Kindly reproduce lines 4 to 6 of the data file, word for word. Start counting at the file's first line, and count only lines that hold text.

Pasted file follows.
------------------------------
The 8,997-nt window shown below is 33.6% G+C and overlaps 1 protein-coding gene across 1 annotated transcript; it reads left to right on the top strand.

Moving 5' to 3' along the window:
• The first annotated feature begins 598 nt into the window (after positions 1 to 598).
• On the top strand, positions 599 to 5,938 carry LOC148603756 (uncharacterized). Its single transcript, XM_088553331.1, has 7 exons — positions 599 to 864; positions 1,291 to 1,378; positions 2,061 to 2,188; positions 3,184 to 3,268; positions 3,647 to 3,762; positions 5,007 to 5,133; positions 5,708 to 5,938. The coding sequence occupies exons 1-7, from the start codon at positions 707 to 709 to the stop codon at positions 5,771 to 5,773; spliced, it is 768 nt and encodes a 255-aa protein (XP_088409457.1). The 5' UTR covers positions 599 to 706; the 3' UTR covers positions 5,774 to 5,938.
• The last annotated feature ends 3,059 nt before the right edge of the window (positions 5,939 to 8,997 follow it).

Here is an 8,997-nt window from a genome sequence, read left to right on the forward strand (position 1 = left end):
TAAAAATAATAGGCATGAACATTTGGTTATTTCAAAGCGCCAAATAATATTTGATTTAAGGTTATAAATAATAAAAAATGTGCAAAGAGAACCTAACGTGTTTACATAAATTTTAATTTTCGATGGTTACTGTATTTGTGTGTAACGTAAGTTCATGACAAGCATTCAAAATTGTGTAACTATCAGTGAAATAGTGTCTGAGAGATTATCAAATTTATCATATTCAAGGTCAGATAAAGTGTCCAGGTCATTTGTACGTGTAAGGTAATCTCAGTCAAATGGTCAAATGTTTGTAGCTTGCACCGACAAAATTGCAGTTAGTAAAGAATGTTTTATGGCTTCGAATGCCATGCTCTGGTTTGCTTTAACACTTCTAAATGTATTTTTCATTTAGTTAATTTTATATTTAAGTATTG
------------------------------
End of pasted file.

• On the top strand, positions 599 to 5,938 carry LOC148603756 (uncharacterized). Its single transcript, XM_088553331.1, has 7 exons — positions 599 to 864; positions 1,291 to 1,378; positions 2,061 to 2,188; positions 3,184 to 3,268; positions 3,647 to 3,762; positions 5,007 to 5,133; positions 5,708 to 5,938. The coding sequence occupies exons 1-7, from the start codon at positions 707 to 709 to the stop codon at positions 5,771 to 5,773; spliced, it is 768 nt and encodes a 255-aa protein (XP_088409457.1). The 5' UTR covers positions 599 to 706; the 3' UTR covers positions 5,774 to 5,938.
• The last annotated feature ends 3,059 nt before the right edge of the window (positions 5,939 to 8,997 follow it).

Here is an 8,997-nt window from a genome sequence, read left to right on the forward strand (position 1 = left end):